Esperanza Spalding - Songwrights Apothecary Lab Music Album Reviews

Esperanza Spalding - Songwrights Apothecary Lab Music Album Reviews
Esperanza Spalding’s eighth album is a strangely romantic, sometimes didactic effort to mold the often private experience of listening and feeling the healing power of music.

It’s been 15 years since Esperanza Spalding’s auspicious debut Junjo. After that largely jazz-rooted recording, the multi-instrumentalist singer/songwriter collaborated with Janelle Monáe, Bruno Mars, and Harry Belafonte while composing and releasing six more albums. Spalding’s projects have reflected her compulsive need to expand the range of her artistry beyond jazz, and each collaboration reveals an artist invested in both the heart and craft of music. The bones of her releases still lean on improvisation and sparkling tones. Yet the sinew of her art-making has evolved—a shift audible on her eighth album Songwrights Apothecary Lab, which showcases a musician reluctant to embody any single mode of expression. Spalding has honed in on a lyricism that is psychologically tougher, less concerned with pleasure, and more aligned with revealing tiers of hurt and how they cling to our bodies.

Spalding recorded the album over several months this year and created a guide that describes the intended uses and effects of its 12 compositions, sequentially numbered Formwela 1, 2, 3, etc. The assigned healing properties of each song came from Spalding’s conversations with music therapists and neuroscientists whom she intentionally sought out for a record meant to have a specific healing effect on the listener. SAL is a strangely romantic, sometimes didactic effort to mold the often private experience of listening and feeling music. Taking a note from Alice Coltrane’s own healing melodies on her albums Divine Songs and Infinite Chants, Spalding offers the type of medicine that comes from days moving through nature or intentional solitude. The recipes here are as ancient as they are intuitive.

It’s remarkably unconventional and, at times, stifling listening to an album that comes with a how-to manual, though the concept isn’t unfamiliar. Music has long been a tool for healing, whether as therapy for patients or to commune with gods and ancestors. Spalding has turned those rituals into direct action for listeners seeking solace in her voice. Opener “Formwela 1” is a slow build of layered harmonies that slip into her crystal clear vocals, sitting atop a strumming guitar and gentle piano. The guide labels this song as one for “an acute moment of stress in the home,” and it’s that specificity of place that sets Spalding’s intention from the beginning. Her meeting with multi-instrumentalist Ganavya Doraiswamy on “Formwela 2” is ethereal and deeply rooted in the traditions that shaped it: the movement and philosophy of Harikathā; the poetry and elasticity of jazz.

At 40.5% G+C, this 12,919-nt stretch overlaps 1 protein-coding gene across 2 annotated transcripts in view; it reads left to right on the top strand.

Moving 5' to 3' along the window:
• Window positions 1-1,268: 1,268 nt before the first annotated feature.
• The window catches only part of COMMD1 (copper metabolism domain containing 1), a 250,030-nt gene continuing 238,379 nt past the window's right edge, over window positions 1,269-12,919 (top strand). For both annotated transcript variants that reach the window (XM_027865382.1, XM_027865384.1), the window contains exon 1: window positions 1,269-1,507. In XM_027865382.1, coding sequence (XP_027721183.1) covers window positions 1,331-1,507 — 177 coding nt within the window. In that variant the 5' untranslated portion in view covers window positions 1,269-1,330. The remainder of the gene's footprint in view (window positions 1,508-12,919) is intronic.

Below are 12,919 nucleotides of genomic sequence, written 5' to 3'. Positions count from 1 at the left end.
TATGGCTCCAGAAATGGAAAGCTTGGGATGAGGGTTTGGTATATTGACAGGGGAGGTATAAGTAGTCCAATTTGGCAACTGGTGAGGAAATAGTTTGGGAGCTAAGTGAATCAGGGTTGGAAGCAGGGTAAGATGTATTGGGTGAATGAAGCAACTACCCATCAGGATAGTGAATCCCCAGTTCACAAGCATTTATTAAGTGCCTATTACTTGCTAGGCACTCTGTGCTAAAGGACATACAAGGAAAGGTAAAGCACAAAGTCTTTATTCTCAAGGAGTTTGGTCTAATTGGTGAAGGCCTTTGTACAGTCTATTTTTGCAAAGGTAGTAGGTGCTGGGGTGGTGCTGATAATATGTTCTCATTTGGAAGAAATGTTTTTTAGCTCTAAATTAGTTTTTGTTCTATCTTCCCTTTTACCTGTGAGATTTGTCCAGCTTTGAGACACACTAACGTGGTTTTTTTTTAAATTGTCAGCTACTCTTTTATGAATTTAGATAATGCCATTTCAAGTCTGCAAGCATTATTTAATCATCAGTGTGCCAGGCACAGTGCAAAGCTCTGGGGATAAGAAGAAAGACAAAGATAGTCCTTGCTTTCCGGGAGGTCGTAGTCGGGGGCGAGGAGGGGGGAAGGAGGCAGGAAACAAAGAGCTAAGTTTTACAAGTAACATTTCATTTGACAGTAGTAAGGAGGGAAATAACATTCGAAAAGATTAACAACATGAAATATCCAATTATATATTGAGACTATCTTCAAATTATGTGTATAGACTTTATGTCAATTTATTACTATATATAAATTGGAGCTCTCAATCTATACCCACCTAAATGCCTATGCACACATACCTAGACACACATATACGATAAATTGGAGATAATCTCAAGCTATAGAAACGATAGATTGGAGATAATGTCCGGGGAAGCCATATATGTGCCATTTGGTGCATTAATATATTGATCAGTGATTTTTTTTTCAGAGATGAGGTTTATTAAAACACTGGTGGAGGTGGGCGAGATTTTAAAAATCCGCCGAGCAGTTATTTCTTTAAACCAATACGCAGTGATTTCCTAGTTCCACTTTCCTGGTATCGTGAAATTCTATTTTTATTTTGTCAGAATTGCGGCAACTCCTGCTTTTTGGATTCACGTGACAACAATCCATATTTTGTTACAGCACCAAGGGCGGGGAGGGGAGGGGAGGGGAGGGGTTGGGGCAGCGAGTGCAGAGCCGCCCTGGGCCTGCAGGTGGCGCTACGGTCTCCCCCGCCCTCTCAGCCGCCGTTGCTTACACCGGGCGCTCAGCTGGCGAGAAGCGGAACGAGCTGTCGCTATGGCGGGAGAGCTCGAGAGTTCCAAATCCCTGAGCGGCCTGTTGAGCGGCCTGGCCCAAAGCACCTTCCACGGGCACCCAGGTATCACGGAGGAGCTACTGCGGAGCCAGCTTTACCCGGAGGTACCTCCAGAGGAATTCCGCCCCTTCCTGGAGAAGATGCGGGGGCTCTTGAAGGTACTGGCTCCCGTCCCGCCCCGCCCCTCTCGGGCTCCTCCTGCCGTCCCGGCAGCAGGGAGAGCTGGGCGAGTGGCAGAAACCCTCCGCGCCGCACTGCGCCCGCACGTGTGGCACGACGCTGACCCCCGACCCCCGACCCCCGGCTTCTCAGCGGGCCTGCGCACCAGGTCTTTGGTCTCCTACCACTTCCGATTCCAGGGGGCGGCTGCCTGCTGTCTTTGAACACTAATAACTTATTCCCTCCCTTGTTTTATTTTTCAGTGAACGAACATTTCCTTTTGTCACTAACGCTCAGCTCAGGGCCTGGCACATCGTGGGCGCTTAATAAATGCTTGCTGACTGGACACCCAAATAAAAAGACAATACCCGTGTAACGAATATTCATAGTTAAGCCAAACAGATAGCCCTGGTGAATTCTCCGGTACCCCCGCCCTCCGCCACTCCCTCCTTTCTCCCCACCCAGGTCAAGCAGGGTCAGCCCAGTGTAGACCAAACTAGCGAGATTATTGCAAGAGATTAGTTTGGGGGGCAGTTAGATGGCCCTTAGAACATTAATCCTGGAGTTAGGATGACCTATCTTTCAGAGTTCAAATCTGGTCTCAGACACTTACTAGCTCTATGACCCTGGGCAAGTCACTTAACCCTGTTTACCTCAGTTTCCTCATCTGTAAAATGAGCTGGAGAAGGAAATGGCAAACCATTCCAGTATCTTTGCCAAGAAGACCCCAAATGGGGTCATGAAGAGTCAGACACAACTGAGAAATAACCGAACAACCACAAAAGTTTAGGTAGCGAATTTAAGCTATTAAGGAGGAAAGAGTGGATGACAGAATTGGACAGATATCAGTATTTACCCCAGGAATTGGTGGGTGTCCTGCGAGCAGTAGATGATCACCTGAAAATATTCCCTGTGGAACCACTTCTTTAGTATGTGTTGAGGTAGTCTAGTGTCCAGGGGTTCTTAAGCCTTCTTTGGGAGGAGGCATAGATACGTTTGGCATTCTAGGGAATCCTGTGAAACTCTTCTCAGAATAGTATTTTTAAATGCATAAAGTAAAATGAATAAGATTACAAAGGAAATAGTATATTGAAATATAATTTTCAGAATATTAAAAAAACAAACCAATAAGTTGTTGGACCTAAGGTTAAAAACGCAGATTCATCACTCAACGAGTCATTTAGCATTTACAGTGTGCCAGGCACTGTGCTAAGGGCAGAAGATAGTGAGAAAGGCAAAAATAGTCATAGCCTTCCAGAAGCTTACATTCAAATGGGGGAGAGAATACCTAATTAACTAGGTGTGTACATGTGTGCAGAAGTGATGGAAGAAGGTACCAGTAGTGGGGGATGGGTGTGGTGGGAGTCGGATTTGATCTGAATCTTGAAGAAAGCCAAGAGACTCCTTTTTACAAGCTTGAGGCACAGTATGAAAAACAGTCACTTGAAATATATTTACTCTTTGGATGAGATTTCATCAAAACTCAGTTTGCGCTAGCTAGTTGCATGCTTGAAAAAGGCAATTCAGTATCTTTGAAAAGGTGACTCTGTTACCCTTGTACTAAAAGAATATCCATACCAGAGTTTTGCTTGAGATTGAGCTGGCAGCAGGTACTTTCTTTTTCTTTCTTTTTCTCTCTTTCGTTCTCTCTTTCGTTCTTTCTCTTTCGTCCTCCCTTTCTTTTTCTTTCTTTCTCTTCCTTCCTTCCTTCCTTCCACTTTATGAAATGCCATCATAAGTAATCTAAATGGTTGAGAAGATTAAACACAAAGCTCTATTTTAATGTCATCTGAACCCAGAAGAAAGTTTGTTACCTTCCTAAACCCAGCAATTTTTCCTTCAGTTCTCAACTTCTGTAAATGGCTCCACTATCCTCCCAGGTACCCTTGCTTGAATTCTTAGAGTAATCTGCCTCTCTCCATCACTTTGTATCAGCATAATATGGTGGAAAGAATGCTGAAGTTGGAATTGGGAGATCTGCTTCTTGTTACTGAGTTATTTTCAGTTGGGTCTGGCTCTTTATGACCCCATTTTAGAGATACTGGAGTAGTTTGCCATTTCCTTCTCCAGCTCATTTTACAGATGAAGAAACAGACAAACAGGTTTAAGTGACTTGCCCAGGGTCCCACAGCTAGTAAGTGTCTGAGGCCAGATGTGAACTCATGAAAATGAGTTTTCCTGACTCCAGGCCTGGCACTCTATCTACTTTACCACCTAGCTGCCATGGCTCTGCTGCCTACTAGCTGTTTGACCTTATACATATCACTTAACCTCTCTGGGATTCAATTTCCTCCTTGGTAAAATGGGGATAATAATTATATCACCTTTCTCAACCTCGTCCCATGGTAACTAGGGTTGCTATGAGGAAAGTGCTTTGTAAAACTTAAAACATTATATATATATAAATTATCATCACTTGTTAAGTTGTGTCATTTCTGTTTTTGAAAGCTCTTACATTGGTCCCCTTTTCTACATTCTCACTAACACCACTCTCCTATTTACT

The album’s three back-to-back collaborations with trombonist Corey King are dynamic and intrepid in balancing both artists’ skills. “You know we all see and make-believe, please, yes/What do you need, babe?” Spalding sings on “Formwela 4” before proceeding into a tender call and response with King, both singing, “Dare to say it,” as they urge us to love ourselves enough to dream our peace into existence. There are elements of Sade’s “King of Sorrow” in the acknowledgment of pain, but where the latter sinks further into despair, Spalding’s acceptance of that feeling is a reawakening. On “Formwela 5,” the duo perform pirouettes around each other’s vocals, spinning and spinning without stuttering or losing sight of the rhythm. “Promise while I’m working at it/I love you, I love you, I love you, I love you,” they offer as an urgent chant. On “Formwela 6,” Spalding leads while King is a ready and capable partner, adding the right amount of heart to a track that’s restrained and almost unsettling in its rhythmic simplicity.

Where the album falters is when formwelas lose the sense of space and intimacy crafted at the beginning. “Formwela 8,” a nearly 12-minute track, trudges at the same pace and never finds footing, its harmonizing bookended by drums and saxophone. After a few bars, the repetition starts to lag, weighing down the gentle piano notes. According to the guide, it’s a “formwelation” meant to foster the “buoyancy of a secure, comfy, and same home-place.” But the track has none of this lightness and assurance. “Formwela 9” plays off the confusion stirred up in the preceding track, and while Spalding’s improvisation takes center stage, the song feels unfinished and cold compared to the album’s first half. Spalding returns to form on closer “Formwela 13,” whose lyrics confidently hang over the horn and impatient percussion. It’s playful and unpretentious, making room for both silence and activity in relationships: “Love the way I do that thing we do/Smile with me, ’cause you do it, too.”

I found myself wondering if “formwela” is the combination of “form” and “well”—whether they function as sounds to help us form well the ties that bind us. While unmoored in parts, SAL compels listeners to find meaning in places they never looked; and in their most well-formed states, the songs lightly probe without being intrusive. Spalding is determined to reach you, even if she can’t touch you.
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About Wanni Arachchige Udara Madusanka Perera

Hey, I'm Perera! I will try to give you technology reviews(mobile,gadgets,smart watch & other technology things), Automobiles, News and entertainment for built up your knowledge.
Esperanza Spalding - Songwrights Apothecary Lab Music Album Reviews Esperanza Spalding - Songwrights Apothecary Lab Music Album Reviews Reviewed by Wanni Arachchige Udara Madusanka Perera on October 07, 2021 Rating: 5


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